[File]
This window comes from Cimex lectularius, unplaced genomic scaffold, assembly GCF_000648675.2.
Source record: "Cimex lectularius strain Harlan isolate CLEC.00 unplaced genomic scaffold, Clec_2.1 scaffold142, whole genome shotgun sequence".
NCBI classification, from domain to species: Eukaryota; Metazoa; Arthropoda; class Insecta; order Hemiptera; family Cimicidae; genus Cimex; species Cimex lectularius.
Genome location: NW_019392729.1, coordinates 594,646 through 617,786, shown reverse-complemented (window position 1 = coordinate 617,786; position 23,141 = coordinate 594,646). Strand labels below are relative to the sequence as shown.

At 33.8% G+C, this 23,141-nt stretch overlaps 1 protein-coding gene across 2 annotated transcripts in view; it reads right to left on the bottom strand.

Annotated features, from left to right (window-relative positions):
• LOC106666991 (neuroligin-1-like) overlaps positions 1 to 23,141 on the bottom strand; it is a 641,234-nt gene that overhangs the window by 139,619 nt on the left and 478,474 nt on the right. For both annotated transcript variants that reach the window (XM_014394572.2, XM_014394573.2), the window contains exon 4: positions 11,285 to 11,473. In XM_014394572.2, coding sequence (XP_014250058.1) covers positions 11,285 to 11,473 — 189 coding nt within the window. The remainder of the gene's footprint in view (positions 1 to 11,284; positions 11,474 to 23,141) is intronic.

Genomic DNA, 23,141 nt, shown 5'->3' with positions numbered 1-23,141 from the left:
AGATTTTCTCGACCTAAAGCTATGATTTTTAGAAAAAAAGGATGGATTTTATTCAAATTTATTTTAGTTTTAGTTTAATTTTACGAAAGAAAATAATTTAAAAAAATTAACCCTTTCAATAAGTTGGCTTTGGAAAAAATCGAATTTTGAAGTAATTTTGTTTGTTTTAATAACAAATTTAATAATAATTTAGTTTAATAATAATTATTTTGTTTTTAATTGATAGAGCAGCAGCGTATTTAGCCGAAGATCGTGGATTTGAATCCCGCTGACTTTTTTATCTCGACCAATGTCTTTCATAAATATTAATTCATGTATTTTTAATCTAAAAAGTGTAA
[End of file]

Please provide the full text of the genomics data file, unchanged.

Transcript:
This window comes from Cimex lectularius, unplaced genomic scaffold, assembly GCF_000648675.2.
Source record: "Cimex lectularius strain Harlan isolate CLEC.00 unplaced genomic scaffold, Clec_2.1 scaffold142, whole genome shotgun sequence".
NCBI classification, from domain to species: Eukaryota; Metazoa; Arthropoda; class Insecta; order Hemiptera; family Cimicidae; genus Cimex; species Cimex lectularius.
Genome location: NW_019392729.1, coordinates 594,646 through 617,786, shown reverse-complemented (window position 1 = coordinate 617,786; position 23,141 = coordinate 594,646). Strand labels below are relative to the sequence as shown.

At 33.8% G+C, this 23,141-nt stretch overlaps 1 protein-coding gene across 2 annotated transcripts in view; it reads right to left on the bottom strand.

Annotated features, from left to right (window-relative positions):
• LOC106666991 (neuroligin-1-like) overlaps positions 1 to 23,141 on the bottom strand; it is a 641,234-nt gene that overhangs the window by 139,619 nt on the left and 478,474 nt on the right. For both annotated transcript variants that reach the window (XM_014394572.2, XM_014394573.2), the window contains exon 4: positions 11,285 to 11,473. In XM_014394572.2, coding sequence (XP_014250058.1) covers positions 11,285 to 11,473 — 189 coding nt within the window. The remainder of the gene's footprint in view (positions 1 to 11,284; positions 11,474 to 23,141) is intronic.

Genomic DNA, 23,141 nt, shown 5'->3' with positions numbered 1-23,141 from the left:
AGATTTTCTCGACCTAAAGCTATGATTTTTAGAAAAAAAGGATGGATTTTATTCAAATTTATTTTAGTTTTAGTTTAATTTTACGAAAGAAAATAATTTAAAAAAATTAACCCTTTCAATAAGTTGGCTTTGGAAAAAATCGAATTTTGAAGTAATTTTGTTTGTTTTAATAACAAATTTAATAATAATTTAGTTTAATAATAATTATTTTGTTTTTAATTGATAGAGCAGCAGCGTATTTAGCCGAAGATCGTGGATTTGAATCCCGCTGACTTTTTTATCTCGACCAATGTCTTTCATAAATATTAATTCATGTATTTTTAATCTAAAAAGTGTAA